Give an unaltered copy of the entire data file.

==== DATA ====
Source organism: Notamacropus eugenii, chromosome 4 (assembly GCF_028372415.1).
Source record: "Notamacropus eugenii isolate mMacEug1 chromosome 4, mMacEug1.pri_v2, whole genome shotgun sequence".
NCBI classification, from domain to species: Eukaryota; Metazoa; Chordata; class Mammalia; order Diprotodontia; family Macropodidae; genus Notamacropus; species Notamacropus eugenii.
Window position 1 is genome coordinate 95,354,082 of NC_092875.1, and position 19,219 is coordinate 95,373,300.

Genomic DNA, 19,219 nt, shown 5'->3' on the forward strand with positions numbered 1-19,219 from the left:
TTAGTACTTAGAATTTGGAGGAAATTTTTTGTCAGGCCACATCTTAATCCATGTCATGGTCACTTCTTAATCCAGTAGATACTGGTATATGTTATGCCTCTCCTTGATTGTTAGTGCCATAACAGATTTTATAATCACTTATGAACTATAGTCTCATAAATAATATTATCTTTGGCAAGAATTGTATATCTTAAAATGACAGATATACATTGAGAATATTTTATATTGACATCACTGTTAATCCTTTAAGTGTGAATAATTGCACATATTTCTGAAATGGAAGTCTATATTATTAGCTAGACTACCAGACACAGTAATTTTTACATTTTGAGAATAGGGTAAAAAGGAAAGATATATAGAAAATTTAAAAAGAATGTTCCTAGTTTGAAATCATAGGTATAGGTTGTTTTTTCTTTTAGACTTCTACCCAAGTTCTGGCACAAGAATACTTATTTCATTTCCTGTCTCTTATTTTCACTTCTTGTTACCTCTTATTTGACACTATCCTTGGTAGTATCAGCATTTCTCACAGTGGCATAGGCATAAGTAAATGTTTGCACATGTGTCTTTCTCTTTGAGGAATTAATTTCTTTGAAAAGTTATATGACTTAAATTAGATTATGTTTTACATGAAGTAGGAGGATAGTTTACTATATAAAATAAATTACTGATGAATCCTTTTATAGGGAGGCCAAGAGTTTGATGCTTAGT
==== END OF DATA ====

Source organism: Notamacropus eugenii, chromosome 4 (assembly GCF_028372415.1).
Source record: "Notamacropus eugenii isolate mMacEug1 chromosome 4, mMacEug1.pri_v2, whole genome shotgun sequence".
NCBI classification, from domain to species: Eukaryota; Metazoa; Chordata; class Mammalia; order Diprotodontia; family Macropodidae; genus Notamacropus; species Notamacropus eugenii.
Window position 1 is genome coordinate 95,354,082 of NC_092875.1, and position 19,219 is coordinate 95,373,300.

Genomic DNA, 19,219 nt, shown 5'->3' on the forward strand with positions numbered 1-19,219 from the left:
TTAGTACTTAGAATTTGGAGGAAATTTTTTGTCAGGCCACATCTTAATCCATGTCATGGTCACTTCTTAATCCAGTAGATACTGGTATATGTTATGCCTCTCCTTGATTGTTAGTGCCATAACAGATTTTATAATCACTTATGAACTATAGTCTCATAAATAATATTATCTTTGGCAAGAATTGTATATCTTAAAATGACAGATATACATTGAGAATATTTTATATTGACATCACTGTTAATCCTTTAAGTGTGAATAATTGCACATATTTCTGAAATGGAAGTCTATATTATTAGCTAGACTACCAGACACAGTAATTTTTACATTTTGAGAATAGGGTAAAAAGGAAAGATATATAGAAAATTTAAAAAGAATGTTCCTAGTTTGAAATCATAGGTATAGGTTGTTTTTTCTTTTAGACTTCTACCCAAGTTCTGGCACAAGAATACTTATTTCATTTCCTGTCTCTTATTTTCACTTCTTGTTACCTCTTATTTGACACTATCCTTGGTAGTATCAGCATTTCTCACAGTGGCATAGGCATAAGTAAATGTTTGCACATGTGTCTTTCTCTTTGAGGAATTAATTTCTTTGAAAAGTTATATGACTTAAATTAGATTATGTTTTACATGAAGTAGGAGGATAGTTTACTATATAAAATAAATTACTGATGAATCCTTTTATAGGGAGGCCAAGAGTTTGATGCTTAGT